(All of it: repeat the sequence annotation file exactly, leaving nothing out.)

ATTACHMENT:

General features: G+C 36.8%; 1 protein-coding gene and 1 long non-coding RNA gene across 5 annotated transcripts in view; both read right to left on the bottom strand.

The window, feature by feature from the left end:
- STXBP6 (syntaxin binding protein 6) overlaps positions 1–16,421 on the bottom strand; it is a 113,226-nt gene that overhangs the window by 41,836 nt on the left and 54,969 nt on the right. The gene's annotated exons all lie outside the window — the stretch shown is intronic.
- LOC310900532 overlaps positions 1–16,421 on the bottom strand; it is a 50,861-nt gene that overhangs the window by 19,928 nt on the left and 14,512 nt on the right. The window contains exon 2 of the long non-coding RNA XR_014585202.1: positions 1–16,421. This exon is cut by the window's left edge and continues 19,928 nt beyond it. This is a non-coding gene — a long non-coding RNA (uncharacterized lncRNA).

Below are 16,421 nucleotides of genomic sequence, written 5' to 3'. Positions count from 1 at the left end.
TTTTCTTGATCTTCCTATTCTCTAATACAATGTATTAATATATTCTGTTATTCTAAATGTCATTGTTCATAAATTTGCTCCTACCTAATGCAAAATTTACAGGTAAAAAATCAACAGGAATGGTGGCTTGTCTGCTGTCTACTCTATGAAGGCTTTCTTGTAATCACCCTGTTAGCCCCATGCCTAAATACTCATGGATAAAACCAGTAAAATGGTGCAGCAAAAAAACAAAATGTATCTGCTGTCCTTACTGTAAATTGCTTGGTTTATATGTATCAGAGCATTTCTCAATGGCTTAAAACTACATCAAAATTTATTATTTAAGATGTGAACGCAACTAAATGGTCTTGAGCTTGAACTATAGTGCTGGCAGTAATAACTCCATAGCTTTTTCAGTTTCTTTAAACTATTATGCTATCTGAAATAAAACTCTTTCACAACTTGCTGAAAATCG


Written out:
General features: G+C 36.8%; 1 protein-coding gene and 1 long non-coding RNA gene across 5 annotated transcripts in view; both read right to left on the bottom strand.

The window, feature by feature from the left end:
- STXBP6 (syntaxin binding protein 6) overlaps positions 1–16,421 on the bottom strand; it is a 113,226-nt gene that overhangs the window by 41,836 nt on the left and 54,969 nt on the right. The gene's annotated exons all lie outside the window — the stretch shown is intronic.
- LOC310900532 overlaps positions 1–16,421 on the bottom strand; it is a 50,861-nt gene that overhangs the window by 19,928 nt on the left and 14,512 nt on the right. The window contains exon 2 of the long non-coding RNA XR_014585202.1: positions 1–16,421. This exon is cut by the window's left edge and continues 19,928 nt beyond it. This is a non-coding gene — a long non-coding RNA (uncharacterized lncRNA).

Below are 16,421 nucleotides of genomic sequence, written 5' to 3'. Positions count from 1 at the left end.
TTTTCTTGATCTTCCTATTCTCTAATACAATGTATTAATATATTCTGTTATTCTAAATGTCATTGTTCATAAATTTGCTCCTACCTAATGCAAAATTTACAGGTAAAAAATCAACAGGAATGGTGGCTTGTCTGCTGTCTACTCTATGAAGGCTTTCTTGTAATCACCCTGTTAGCCCCATGCCTAAATACTCATGGATAAAACCAGTAAAATGGTGCAGCAAAAAAACAAAATGTATCTGCTGTCCTTACTGTAAATTGCTTGGTTTATATGTATCAGAGCATTTCTCAATGGCTTAAAACTACATCAAAATTTATTATTTAAGATGTGAACGCAACTAAATGGTCTTGAGCTTGAACTATAGTGCTGGCAGTAATAACTCCATAGCTTTTTCAGTTTCTTTAAACTATTATGCTATCTGAAATAAAACTCTTTCACAACTTGCTGAAAATCG